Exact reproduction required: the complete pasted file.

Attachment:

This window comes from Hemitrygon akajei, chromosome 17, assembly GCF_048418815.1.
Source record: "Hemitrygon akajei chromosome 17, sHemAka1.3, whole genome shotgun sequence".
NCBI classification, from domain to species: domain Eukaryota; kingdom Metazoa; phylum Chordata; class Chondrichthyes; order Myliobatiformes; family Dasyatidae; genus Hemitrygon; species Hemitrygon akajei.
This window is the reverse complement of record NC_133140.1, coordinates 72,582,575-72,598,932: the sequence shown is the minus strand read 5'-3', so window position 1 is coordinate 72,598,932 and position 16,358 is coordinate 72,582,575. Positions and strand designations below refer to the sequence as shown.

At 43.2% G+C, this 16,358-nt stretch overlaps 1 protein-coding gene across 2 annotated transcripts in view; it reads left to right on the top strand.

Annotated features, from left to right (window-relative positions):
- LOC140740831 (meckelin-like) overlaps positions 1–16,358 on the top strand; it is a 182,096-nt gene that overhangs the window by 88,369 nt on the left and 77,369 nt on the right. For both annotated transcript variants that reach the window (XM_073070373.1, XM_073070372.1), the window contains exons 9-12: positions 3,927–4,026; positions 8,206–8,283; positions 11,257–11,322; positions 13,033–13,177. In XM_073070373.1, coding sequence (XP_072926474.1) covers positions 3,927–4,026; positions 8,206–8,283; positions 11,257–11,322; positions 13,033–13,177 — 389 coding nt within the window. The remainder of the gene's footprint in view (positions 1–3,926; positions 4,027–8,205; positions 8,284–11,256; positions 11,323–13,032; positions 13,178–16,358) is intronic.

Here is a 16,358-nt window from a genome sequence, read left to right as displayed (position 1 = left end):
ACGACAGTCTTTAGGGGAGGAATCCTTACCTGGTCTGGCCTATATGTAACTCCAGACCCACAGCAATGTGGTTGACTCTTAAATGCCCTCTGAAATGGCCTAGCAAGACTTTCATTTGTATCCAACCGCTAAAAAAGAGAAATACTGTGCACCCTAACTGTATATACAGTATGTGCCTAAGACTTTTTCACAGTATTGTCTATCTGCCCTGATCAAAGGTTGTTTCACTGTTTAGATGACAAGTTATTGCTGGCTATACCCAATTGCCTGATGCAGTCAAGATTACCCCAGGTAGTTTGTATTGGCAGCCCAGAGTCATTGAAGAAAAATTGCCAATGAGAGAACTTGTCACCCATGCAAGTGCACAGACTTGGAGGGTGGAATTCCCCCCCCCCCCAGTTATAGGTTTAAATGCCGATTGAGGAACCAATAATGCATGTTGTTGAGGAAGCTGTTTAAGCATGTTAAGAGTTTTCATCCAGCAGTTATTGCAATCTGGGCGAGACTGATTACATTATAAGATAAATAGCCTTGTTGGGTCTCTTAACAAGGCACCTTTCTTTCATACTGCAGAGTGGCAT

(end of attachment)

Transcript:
This window comes from Hemitrygon akajei, chromosome 17, assembly GCF_048418815.1.
Source record: "Hemitrygon akajei chromosome 17, sHemAka1.3, whole genome shotgun sequence".
NCBI classification, from domain to species: domain Eukaryota; kingdom Metazoa; phylum Chordata; class Chondrichthyes; order Myliobatiformes; family Dasyatidae; genus Hemitrygon; species Hemitrygon akajei.
This window is the reverse complement of record NC_133140.1, coordinates 72,582,575-72,598,932: the sequence shown is the minus strand read 5'-3', so window position 1 is coordinate 72,598,932 and position 16,358 is coordinate 72,582,575. Positions and strand designations below refer to the sequence as shown.

At 43.2% G+C, this 16,358-nt stretch overlaps 1 protein-coding gene across 2 annotated transcripts in view; it reads left to right on the top strand.

Annotated features, from left to right (window-relative positions):
- LOC140740831 (meckelin-like) overlaps positions 1–16,358 on the top strand; it is a 182,096-nt gene that overhangs the window by 88,369 nt on the left and 77,369 nt on the right. For both annotated transcript variants that reach the window (XM_073070373.1, XM_073070372.1), the window contains exons 9-12: positions 3,927–4,026; positions 8,206–8,283; positions 11,257–11,322; positions 13,033–13,177. In XM_073070373.1, coding sequence (XP_072926474.1) covers positions 3,927–4,026; positions 8,206–8,283; positions 11,257–11,322; positions 13,033–13,177 — 389 coding nt within the window. The remainder of the gene's footprint in view (positions 1–3,926; positions 4,027–8,205; positions 8,284–11,256; positions 11,323–13,032; positions 13,178–16,358) is intronic.

Here is a 16,358-nt window from a genome sequence, read left to right as displayed (position 1 = left end):
ACGACAGTCTTTAGGGGAGGAATCCTTACCTGGTCTGGCCTATATGTAACTCCAGACCCACAGCAATGTGGTTGACTCTTAAATGCCCTCTGAAATGGCCTAGCAAGACTTTCATTTGTATCCAACCGCTAAAAAAGAGAAATACTGTGCACCCTAACTGTATATACAGTATGTGCCTAAGACTTTTTCACAGTATTGTCTATCTGCCCTGATCAAAGGTTGTTTCACTGTTTAGATGACAAGTTATTGCTGGCTATACCCAATTGCCTGATGCAGTCAAGATTACCCCAGGTAGTTTGTATTGGCAGCCCAGAGTCATTGAAGAAAAATTGCCAATGAGAGAACTTGTCACCCATGCAAGTGCACAGACTTGGAGGGTGGAATTCCCCCCCCCCCCAGTTATAGGTTTAAATGCCGATTGAGGAACCAATAATGCATGTTGTTGAGGAAGCTGTTTAAGCATGTTAAGAGTTTTCATCCAGCAGTTATTGCAATCTGGGCGAGACTGATTACATTATAAGATAAATAGCCTTGTTGGGTCTCTTAACAAGGCACCTTTCTTTCATACTGCAGAGTGGCAT